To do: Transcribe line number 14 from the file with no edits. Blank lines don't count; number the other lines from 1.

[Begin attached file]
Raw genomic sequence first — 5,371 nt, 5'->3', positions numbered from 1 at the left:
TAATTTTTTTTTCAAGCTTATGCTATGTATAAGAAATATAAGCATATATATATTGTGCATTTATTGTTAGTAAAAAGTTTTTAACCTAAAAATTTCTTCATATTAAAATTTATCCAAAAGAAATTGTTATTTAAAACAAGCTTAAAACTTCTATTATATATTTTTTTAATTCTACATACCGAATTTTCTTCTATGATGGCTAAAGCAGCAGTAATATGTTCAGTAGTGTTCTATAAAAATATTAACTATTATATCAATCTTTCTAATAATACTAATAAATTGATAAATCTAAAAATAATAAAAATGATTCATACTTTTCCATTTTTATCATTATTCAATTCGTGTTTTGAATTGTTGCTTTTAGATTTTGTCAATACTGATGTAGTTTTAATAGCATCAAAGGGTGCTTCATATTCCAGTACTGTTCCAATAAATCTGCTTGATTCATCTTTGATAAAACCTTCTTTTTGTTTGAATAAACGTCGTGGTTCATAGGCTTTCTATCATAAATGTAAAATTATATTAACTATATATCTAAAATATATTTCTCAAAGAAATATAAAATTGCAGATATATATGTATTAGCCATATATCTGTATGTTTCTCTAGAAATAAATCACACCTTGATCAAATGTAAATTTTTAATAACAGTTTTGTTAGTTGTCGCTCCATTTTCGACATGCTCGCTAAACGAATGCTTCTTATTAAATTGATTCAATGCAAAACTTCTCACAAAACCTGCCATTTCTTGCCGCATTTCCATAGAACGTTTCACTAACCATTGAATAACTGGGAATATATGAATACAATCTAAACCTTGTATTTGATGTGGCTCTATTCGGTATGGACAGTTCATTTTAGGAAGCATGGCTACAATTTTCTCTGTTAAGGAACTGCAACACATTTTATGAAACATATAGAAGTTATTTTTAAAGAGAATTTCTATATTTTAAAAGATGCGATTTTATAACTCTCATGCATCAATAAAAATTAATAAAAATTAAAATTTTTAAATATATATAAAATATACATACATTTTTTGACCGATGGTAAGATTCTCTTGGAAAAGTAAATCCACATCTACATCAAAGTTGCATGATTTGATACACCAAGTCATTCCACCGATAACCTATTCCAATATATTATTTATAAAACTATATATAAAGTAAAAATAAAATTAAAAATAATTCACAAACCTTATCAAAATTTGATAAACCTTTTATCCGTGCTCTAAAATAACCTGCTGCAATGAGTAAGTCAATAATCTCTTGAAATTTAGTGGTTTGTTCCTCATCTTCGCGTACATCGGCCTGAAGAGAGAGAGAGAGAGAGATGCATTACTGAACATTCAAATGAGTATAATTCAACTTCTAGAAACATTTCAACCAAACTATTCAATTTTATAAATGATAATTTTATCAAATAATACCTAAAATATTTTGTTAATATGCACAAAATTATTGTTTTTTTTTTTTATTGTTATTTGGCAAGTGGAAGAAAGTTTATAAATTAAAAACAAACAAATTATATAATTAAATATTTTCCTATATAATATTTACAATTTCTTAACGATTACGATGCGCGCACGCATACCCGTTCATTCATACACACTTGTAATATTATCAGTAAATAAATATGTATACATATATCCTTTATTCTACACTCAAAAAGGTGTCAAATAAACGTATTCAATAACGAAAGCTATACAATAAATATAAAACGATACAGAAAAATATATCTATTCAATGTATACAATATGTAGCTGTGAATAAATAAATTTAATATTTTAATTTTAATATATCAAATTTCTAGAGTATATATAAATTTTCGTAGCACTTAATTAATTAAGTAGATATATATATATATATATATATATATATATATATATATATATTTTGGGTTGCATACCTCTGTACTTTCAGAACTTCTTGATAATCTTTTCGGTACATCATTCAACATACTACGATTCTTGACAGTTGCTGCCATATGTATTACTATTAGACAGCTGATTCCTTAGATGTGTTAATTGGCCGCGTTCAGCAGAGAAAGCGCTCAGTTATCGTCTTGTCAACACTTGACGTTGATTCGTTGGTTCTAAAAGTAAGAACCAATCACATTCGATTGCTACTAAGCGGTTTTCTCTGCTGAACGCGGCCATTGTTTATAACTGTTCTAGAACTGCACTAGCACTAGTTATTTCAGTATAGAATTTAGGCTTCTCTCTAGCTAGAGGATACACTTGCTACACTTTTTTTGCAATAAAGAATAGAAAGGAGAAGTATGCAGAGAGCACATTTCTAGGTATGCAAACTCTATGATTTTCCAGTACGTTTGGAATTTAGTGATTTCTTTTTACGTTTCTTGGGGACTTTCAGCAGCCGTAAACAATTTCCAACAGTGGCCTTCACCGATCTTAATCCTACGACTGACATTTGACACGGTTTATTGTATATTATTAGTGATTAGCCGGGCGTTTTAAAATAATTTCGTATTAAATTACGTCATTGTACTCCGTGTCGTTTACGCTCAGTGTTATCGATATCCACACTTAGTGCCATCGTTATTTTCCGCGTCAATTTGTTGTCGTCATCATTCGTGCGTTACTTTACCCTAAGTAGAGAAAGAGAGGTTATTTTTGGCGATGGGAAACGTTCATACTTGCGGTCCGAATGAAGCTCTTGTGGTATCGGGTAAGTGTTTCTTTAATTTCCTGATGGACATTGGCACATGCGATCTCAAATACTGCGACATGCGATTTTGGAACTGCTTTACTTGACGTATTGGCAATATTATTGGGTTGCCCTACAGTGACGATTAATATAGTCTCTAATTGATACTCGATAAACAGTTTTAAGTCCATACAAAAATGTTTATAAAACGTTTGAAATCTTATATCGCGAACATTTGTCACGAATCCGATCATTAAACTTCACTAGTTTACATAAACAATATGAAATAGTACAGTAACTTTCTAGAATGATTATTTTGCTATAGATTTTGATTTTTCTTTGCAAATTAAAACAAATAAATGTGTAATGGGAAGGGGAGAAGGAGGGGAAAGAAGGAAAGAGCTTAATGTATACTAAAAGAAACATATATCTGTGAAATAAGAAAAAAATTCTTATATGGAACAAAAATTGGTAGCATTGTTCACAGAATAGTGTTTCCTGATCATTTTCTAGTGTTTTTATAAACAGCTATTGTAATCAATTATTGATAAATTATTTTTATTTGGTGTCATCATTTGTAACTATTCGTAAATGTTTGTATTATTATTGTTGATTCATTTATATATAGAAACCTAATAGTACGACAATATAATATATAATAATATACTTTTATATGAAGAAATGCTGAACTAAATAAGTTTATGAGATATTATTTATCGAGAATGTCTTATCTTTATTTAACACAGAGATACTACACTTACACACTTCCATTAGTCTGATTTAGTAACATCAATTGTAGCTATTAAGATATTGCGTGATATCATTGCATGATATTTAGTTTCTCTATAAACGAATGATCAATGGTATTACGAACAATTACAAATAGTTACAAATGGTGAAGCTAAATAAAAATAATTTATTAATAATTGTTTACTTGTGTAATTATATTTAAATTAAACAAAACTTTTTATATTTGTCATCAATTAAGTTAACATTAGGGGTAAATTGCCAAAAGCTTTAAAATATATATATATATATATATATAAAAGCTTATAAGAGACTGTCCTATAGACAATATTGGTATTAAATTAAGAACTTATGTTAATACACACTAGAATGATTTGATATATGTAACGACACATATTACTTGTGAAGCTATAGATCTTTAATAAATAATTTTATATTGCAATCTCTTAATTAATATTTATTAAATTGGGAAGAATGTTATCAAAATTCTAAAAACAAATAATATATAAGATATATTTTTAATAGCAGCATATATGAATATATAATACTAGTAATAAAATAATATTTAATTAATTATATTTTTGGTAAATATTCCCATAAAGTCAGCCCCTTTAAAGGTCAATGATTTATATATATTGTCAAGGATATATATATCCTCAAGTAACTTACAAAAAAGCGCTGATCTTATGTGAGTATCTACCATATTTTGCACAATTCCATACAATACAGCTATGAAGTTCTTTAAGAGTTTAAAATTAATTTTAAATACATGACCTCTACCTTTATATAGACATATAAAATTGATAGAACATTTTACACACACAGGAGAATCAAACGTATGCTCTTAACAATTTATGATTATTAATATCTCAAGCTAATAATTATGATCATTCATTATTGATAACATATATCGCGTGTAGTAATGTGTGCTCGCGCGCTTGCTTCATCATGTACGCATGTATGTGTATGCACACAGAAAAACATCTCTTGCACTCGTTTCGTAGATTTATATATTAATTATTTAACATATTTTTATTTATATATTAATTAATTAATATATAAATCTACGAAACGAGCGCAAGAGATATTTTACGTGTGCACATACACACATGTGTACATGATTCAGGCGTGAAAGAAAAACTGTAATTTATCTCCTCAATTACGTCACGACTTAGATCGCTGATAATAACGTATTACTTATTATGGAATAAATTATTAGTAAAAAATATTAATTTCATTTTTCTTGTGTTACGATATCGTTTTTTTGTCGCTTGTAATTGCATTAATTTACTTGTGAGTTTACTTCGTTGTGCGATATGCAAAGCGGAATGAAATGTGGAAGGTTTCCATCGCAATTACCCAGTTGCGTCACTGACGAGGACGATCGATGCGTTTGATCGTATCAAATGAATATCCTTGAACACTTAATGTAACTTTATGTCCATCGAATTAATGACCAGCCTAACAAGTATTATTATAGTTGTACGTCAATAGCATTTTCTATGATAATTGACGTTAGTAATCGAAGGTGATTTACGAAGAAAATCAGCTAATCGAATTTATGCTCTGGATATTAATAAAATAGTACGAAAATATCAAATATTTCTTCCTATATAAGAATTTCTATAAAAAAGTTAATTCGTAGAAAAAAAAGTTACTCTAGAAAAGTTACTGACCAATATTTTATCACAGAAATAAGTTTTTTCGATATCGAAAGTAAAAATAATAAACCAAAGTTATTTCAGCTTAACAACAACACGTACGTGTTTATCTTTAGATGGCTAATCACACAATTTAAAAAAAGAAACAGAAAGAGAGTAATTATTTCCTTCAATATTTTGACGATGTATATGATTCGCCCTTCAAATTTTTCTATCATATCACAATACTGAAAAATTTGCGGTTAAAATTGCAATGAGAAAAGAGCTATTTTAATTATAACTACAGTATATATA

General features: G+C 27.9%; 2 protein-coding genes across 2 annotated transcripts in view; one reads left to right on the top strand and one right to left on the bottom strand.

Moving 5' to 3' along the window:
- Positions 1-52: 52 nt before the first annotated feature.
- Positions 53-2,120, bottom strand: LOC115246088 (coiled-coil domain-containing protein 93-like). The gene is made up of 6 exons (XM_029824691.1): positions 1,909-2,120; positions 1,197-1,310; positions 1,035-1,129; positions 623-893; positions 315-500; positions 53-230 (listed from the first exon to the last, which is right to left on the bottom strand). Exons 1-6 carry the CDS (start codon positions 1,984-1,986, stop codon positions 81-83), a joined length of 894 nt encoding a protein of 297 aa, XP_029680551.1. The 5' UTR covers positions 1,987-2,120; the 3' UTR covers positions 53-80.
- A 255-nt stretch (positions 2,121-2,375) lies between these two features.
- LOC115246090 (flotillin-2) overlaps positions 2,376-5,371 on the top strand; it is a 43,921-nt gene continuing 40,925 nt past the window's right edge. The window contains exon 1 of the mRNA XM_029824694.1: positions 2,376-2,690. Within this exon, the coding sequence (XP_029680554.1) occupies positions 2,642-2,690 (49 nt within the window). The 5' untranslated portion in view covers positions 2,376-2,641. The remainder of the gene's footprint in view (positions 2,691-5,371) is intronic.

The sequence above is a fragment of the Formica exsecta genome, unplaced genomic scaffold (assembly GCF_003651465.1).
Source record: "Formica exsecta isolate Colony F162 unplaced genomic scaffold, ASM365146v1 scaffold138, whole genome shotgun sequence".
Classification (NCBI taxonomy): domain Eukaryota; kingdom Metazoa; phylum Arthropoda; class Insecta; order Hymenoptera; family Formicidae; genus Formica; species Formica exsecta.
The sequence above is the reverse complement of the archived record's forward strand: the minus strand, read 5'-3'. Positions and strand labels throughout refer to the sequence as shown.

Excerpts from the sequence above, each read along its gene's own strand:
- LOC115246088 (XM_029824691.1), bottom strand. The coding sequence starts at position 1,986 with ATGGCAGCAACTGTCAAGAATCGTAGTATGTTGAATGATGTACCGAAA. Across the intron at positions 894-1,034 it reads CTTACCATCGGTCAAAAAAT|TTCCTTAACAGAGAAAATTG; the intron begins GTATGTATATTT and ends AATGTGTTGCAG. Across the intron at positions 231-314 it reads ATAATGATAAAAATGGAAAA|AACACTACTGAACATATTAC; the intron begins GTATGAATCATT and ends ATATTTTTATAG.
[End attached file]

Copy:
- LOC115246088 (XM_029824691.1), bottom strand. The coding sequence starts at position 1,986 with ATGGCAGCAACTGTCAAGAATCGTAGTATGTTGAATGATGTACCGAAA. Across the intron at positions 894-1,034 it reads CTTACCATCGGTCAAAAAAT|TTCCTTAACAGAGAAAATTG; the intron begins GTATGTATATTT and ends AATGTGTTGCAG. Across the intron at positions 231-314 it reads ATAATGATAAAAATGGAAAA|AACACTACTGAACATATTAC; the intron begins GTATGAATCATT and ends ATATTTTTATAG.